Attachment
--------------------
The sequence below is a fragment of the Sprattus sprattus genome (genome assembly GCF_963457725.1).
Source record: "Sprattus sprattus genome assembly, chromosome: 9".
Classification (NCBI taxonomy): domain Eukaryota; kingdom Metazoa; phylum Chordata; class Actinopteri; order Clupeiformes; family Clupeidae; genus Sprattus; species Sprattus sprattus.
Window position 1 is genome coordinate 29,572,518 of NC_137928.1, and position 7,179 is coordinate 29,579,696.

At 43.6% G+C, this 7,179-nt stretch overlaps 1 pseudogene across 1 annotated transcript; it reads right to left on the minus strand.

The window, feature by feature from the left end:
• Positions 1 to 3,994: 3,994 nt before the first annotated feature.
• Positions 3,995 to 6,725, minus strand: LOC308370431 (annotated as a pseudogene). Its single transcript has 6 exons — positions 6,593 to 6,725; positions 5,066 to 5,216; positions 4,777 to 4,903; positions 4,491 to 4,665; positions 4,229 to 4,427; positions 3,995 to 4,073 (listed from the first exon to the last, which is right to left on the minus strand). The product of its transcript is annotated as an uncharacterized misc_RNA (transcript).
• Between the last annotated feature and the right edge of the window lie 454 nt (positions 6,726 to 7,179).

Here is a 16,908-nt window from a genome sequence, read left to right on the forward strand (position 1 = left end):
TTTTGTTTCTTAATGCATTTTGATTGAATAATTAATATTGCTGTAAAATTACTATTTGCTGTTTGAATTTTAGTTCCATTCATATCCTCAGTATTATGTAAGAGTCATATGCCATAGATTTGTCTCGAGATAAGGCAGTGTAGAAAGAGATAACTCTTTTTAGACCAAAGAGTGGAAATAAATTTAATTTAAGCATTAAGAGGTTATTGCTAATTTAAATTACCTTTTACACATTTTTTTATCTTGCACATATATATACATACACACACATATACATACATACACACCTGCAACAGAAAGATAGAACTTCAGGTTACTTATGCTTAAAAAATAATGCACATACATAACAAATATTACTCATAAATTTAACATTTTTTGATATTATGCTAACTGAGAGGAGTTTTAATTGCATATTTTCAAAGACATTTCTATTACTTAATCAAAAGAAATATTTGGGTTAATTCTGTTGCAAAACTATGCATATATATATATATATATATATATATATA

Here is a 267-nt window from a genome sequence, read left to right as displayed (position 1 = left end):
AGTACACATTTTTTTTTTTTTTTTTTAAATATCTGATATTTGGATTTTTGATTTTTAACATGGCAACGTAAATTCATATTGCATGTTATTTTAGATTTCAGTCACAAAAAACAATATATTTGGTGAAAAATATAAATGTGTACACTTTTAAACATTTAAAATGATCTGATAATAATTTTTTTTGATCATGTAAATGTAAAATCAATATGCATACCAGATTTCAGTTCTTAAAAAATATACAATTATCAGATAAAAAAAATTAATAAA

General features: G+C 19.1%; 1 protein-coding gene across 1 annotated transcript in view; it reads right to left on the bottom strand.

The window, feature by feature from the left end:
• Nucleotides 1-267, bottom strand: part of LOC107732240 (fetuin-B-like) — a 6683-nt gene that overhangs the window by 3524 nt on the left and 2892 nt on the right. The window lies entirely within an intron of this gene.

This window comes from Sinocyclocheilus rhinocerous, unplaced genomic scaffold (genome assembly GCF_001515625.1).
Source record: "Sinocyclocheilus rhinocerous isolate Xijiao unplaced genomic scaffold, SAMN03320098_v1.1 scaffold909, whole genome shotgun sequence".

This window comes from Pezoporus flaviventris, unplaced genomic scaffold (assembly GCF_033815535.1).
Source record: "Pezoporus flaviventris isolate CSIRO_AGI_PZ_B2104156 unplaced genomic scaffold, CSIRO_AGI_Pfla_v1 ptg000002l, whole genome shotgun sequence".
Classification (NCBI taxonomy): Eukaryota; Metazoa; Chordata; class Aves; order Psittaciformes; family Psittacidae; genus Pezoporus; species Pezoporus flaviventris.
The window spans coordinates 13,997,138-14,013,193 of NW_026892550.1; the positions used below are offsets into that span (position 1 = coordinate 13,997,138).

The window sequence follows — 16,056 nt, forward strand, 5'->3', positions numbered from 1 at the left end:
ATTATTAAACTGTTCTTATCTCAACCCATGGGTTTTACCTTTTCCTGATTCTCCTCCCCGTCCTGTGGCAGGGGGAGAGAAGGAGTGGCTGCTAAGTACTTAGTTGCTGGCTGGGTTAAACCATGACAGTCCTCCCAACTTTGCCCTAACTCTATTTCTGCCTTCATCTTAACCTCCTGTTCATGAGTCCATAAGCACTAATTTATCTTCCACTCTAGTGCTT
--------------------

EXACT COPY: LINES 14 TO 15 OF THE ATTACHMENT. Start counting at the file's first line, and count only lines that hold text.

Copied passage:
General features: G+C 19.1%; 1 protein-coding gene across 1 annotated transcript in view; it reads right to left on the bottom strand.

The window, feature by feature from the left end: